You were told that your building project would be finished a couple of months ago, but now your contractor says it may not be done for another month. Others you know have reported similar problems in the course of their building projects. So why do construction projects always seem to be delayed?
Construction projects are often delayed due to unexpected weather, labor shortages, permit and licensing issues, and supply shortages. Contractors must deal with many issues outside their control when trying to maintain a schedule. One unforeseen event can easily throw everything off.
Project delays are frustrating, but often they’re unavoidable. This article will explain the issues a contractor must consider when scheduling and show some of the problems that can set a remodeling project back days or weeks. Keep reading as we discuss why construction projects get delayed and what you can do to minimize those issues.
Mortar, grout, and concrete require certain temperatures to set properly. If the air is too cold, tiny ice crystals can form throughout the mixture and separate the sand and cement, causing the bonding and solidification to fail.
Some types of adhesives, insulation, and wiring are also weather-sensitive. An unexpected cold snap can set a construction project back days.
On damp days, concrete, paint, and adhesives can take longer to cure. Onsite humidity can also lead to mold growth, warped lumber, and corroded finishes.
Unexpected rain or humid weather may lead to delays or even repairs for mold abatement. Tenting a site and renting a dehumidifier can help, but these steps cost money and require time.
Dry, sunny days might seem like ideal construction weather. But if dust gets in your equipment or on your fresh coat of paint, you could be looking at downtime or extra work. And if the weather gets too hot, contractors will have difficulty working with sealants and mortar — not to mention potential worker’s claims for heat exhaustion!
How To Plan for Potential Weather Delays
Contractors can’t control the weather, but they can have plans in place for inclement weather. Ask your prospective contractors how they have handled weather emergencies in the past.
If your contractor includes provisions for weather delays in your contract, this isn’t an excuse to miss deadlines. Any competent contractor has a full schedule and hates shuffling dates around for a late project. You’re much better off delaying a project in bad weather instead of pushing crews to do substandard work in dangerous conditions.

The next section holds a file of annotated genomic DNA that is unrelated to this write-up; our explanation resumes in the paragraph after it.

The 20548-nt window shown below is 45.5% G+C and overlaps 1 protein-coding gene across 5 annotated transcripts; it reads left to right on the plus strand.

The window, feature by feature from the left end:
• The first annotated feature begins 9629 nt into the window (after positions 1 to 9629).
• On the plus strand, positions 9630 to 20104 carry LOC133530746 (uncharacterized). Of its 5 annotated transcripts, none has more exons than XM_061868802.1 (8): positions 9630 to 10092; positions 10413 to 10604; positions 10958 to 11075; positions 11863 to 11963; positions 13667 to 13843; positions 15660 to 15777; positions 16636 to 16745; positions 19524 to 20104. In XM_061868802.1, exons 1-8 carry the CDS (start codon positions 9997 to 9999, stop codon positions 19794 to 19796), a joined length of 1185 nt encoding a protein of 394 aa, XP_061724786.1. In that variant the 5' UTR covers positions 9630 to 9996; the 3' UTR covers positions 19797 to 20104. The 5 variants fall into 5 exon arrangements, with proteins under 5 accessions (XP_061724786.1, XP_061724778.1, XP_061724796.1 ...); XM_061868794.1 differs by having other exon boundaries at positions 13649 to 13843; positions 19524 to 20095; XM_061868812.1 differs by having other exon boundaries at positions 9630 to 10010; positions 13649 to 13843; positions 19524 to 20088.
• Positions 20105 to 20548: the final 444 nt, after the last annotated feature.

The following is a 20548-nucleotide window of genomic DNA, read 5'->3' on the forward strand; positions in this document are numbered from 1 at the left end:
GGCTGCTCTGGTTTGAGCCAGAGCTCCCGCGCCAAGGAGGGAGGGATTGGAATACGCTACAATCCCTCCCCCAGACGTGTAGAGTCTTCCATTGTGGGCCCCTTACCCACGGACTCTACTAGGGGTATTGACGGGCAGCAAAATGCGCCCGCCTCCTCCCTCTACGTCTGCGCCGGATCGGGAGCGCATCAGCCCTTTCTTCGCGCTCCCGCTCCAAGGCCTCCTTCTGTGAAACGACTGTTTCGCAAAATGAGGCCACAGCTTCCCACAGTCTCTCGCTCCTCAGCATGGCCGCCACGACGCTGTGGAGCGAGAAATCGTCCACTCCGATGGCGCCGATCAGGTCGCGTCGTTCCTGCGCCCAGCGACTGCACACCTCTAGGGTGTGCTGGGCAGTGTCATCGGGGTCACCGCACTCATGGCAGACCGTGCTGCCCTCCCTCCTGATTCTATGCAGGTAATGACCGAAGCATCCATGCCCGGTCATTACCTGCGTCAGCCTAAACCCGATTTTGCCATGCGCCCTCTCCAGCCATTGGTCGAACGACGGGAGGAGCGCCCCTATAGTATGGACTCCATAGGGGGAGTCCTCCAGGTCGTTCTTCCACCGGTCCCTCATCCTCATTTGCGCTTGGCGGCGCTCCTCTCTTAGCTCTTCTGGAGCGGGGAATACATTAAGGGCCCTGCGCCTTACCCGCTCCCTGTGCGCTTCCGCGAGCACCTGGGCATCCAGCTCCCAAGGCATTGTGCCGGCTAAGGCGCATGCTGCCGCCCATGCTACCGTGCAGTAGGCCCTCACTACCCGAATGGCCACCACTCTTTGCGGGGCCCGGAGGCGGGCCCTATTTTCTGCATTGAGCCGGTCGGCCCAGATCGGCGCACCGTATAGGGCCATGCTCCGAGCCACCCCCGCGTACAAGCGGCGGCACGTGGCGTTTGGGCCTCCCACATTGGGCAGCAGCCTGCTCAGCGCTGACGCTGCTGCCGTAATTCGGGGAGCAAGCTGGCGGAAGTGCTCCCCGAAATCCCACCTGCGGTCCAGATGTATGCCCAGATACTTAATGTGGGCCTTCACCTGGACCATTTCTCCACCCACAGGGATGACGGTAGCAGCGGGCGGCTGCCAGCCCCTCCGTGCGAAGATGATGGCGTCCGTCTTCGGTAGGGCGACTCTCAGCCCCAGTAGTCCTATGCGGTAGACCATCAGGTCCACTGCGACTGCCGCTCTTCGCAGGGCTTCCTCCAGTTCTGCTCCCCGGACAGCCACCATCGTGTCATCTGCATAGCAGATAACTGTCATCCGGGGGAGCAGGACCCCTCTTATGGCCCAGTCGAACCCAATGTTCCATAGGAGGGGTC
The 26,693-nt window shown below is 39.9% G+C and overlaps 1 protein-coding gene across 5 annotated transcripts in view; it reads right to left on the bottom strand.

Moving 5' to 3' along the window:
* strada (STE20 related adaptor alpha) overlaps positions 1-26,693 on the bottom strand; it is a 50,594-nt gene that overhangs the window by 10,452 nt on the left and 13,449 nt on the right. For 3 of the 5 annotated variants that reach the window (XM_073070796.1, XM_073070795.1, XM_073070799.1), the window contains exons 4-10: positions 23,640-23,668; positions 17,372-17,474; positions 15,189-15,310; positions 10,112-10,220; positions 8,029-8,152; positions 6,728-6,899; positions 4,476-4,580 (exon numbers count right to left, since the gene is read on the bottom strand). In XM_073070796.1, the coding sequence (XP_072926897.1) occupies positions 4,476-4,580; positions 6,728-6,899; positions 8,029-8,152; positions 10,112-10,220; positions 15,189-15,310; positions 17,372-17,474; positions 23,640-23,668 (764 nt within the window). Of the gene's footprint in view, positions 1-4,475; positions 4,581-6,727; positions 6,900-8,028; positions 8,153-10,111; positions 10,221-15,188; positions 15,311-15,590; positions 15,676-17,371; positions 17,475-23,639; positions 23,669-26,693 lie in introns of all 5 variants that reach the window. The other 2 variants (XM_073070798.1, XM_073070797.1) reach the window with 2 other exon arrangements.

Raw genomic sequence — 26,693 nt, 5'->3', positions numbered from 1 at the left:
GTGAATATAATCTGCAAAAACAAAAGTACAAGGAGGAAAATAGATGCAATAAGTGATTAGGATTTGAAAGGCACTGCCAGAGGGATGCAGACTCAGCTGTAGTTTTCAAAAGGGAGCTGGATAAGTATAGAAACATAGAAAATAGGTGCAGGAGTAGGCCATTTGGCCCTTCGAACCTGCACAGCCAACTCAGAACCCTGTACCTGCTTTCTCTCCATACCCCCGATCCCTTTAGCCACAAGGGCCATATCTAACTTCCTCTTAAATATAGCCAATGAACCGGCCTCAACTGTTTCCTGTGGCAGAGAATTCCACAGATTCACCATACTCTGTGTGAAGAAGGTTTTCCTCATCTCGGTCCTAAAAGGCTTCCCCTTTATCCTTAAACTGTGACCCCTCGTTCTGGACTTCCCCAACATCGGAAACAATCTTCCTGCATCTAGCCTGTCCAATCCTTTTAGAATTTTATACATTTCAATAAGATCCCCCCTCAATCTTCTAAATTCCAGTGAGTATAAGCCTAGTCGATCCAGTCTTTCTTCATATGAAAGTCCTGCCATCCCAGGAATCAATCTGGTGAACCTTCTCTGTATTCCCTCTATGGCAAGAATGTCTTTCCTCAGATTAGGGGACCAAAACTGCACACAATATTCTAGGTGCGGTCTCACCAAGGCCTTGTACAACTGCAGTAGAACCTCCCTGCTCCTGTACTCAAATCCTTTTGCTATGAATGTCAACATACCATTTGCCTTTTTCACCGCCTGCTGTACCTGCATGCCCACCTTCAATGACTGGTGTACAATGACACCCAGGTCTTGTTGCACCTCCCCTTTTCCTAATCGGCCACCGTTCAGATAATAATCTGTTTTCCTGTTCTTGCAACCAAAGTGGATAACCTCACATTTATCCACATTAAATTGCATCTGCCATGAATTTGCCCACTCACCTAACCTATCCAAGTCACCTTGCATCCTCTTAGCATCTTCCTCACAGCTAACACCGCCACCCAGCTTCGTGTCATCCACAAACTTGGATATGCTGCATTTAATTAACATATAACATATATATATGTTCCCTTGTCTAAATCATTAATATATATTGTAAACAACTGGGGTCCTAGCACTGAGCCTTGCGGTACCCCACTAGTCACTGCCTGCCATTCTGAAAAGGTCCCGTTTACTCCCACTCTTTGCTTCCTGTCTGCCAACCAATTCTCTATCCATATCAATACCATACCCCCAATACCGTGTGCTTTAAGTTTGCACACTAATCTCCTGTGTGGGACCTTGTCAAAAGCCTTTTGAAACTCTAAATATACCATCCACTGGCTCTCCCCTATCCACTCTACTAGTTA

Lack of Manpower
Over the next two years, construction firms will need to hire at least 1 million more employees to keep up with current demand. A 2020 survey by Associated General Contractors of America found that 81% of responding construction firms reported difficulties filling open positions, and 72% said labor shortages were their biggest problem.
This fierce competition for an undersized labor pool has driven up salaries for skilled workers and has also led to firms poaching employees from other companies. Your contractor may have a team in place for your job, then lose several key employees days before it starts.
Many contractors who have been working from their offices are now out in the field laboring alongside their employees. And the construction shortage shows no signs of abating any time soon, though rising wages and benefits for construction workers will likely inspire more young people to take up construction as a trade.
Keep in mind that most construction projects involve multiple subcontractors who handle specialized tasks like plumbing or electrical wiring.
If any issue arises with finding an available subcontractor — and in this current climate, many skilled construction firms are booked months in advance — the project may be put on temporary hiatus.
How To Avoid Labor Delays on Construction Projects